I often used that quote to frame circle reflections when I worked with 14 year old students in Orange County, Virginia. Whether my students were grappling with primary source documents and research, or a figure eight knot and climbing harness, or the shifting social dynamics of an eighth grade classroom, I hoped that each of them would practice observation. I wanted them to hover above their bodies for a split second and recognize the choices that presented in any given moment. I prioritized the time to review the game tape and think through what choice was made and what the consequences turned out to be.
This practice seems to fit the notion of reflexivity. As a norming process, reflexive thinking provides a feedback loop that gives an individual more power to affect and define their environment. The Hawthorne Effect is a term coined in 1950 by Henry A. Landsberger, who suggests that individuals improve an aspect of their behavior in response to their awareness of being observed. I absolutely believed that students would perform better on a project-based assessment if they knew that others outside of the comfort of our classroom would access their work. Observation and documentation has long been important tools in teacher evaluation, co-teaching initiatives (see: Lesson Study), and even National Board certification.
I wonder how this notion of self-observation is enhanced in a culture in which everyone is a documentarian? We live in a society in which every phone in every pocket is positioned to document and annotate. We see photo ops in every fancy meal, and we freeze ourselves in visual time capsules of complete strangers in photo bombs. We Instagram, Facebook, Tweet, and YouTube our lives in short-hand annotation. We are observing our world and our place in it, although admittedly without much facilitation or many quote books to frame the discussion. We are journalists and snitches, diarists and commentators. We KNOW that we are being observed, primarily because we are observers as well. We live in a time when we expect that others can see what we are doing.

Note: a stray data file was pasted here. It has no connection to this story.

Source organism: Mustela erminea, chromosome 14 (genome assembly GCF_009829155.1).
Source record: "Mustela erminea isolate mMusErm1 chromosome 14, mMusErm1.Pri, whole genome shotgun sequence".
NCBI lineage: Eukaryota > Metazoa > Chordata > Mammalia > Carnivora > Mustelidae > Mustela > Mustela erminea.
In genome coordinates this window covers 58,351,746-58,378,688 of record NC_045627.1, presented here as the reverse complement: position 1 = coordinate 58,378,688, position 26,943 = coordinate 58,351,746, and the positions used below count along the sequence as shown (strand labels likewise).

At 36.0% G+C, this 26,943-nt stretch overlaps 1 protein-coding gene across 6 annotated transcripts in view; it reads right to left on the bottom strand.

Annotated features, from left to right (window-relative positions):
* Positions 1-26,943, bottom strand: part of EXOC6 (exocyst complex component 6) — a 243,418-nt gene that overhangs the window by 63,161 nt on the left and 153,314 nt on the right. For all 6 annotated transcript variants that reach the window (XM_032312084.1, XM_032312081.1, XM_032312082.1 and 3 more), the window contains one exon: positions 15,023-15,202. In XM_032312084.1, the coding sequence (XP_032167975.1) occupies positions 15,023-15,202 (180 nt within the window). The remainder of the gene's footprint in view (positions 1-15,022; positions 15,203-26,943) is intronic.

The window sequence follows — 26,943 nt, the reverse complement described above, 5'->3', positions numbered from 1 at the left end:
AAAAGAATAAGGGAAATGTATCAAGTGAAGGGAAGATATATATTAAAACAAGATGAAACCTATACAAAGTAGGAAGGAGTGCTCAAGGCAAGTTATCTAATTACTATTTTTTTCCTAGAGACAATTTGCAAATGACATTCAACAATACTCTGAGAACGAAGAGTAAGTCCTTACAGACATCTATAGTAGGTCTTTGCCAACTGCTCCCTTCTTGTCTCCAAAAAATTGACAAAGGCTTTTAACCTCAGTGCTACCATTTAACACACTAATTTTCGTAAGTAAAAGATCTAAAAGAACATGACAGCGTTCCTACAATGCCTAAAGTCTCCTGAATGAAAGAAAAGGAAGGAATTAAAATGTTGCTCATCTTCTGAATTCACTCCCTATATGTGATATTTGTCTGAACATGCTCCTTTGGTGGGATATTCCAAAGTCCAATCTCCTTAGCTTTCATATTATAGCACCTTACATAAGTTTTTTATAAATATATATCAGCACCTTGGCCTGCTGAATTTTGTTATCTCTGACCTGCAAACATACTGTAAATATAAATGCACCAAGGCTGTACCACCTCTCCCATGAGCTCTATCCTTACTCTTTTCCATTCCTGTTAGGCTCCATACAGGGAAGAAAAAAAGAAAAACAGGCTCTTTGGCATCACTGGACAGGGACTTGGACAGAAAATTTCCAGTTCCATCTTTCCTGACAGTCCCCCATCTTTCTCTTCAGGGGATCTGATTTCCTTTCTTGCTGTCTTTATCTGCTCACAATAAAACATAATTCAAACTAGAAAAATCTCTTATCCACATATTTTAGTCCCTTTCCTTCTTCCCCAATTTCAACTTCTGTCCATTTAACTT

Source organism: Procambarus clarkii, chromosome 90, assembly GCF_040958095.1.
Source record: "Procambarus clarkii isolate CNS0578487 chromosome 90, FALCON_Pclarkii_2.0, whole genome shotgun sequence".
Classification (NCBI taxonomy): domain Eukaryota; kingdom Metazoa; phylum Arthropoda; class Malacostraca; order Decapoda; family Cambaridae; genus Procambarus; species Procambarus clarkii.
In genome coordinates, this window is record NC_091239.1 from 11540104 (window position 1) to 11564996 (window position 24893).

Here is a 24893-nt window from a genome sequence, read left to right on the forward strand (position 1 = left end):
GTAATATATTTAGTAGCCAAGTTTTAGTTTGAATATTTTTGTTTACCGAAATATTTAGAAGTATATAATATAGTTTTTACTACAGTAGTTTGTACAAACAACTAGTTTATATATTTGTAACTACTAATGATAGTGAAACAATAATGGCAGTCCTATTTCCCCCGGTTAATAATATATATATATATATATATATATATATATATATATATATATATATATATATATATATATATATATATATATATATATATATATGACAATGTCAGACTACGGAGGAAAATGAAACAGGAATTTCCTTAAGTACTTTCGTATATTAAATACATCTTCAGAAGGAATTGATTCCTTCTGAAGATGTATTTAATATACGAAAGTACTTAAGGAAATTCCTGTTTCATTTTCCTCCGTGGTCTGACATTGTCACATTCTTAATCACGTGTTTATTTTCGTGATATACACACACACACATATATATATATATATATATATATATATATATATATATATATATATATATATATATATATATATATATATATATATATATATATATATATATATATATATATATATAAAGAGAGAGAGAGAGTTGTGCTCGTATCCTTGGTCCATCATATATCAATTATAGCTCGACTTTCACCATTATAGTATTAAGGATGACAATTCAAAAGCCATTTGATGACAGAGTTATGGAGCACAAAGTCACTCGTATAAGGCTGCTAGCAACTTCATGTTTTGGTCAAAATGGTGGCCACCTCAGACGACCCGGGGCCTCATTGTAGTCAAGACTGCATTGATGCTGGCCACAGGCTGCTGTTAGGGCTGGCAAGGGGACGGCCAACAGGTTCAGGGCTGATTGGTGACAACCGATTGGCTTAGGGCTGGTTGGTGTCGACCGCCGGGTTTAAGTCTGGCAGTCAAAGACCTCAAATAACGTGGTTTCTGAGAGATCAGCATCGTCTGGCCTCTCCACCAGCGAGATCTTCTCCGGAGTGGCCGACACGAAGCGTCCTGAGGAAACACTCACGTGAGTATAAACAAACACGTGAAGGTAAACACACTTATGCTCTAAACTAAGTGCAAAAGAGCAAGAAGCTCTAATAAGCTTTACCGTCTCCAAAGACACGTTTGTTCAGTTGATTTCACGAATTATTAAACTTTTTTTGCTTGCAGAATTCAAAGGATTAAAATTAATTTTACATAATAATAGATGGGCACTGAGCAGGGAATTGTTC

Does this Age of the Camera help build character then?
Do we have some kind of large scale Hawthorne Effect happening because of the 24-hour Snapchat cycle?
Can teachers find ways to leverage this reality in the classroom – by having students employ visual tools in their projects and assessments? By capturing classroom content to share in a flipped environment? By asking students to reflect on choices and behaviors using technology as the environment?
If character is how you act when no one is watching, then can watching yourself help build character? Authentic self-observation would seem lead to insights and reflexivity, remorse and humility. Inflated egos and delusion aside, being able to see yourself face pathways, make choices, and encounter consequences seems to be a strong agent for improvement.
Beth Scarborough records Kim Gilman giving
a testimonial for NCHE Conference 2015
photo taken by Mink, A.